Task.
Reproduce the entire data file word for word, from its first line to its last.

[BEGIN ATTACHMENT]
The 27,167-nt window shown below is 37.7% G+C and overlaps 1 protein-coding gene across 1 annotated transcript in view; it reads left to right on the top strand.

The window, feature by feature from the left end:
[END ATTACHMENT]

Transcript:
The 27,167-nt window shown below is 37.7% G+C and overlaps 1 protein-coding gene across 1 annotated transcript in view; it reads left to right on the top strand.

The window, feature by feature from the left end: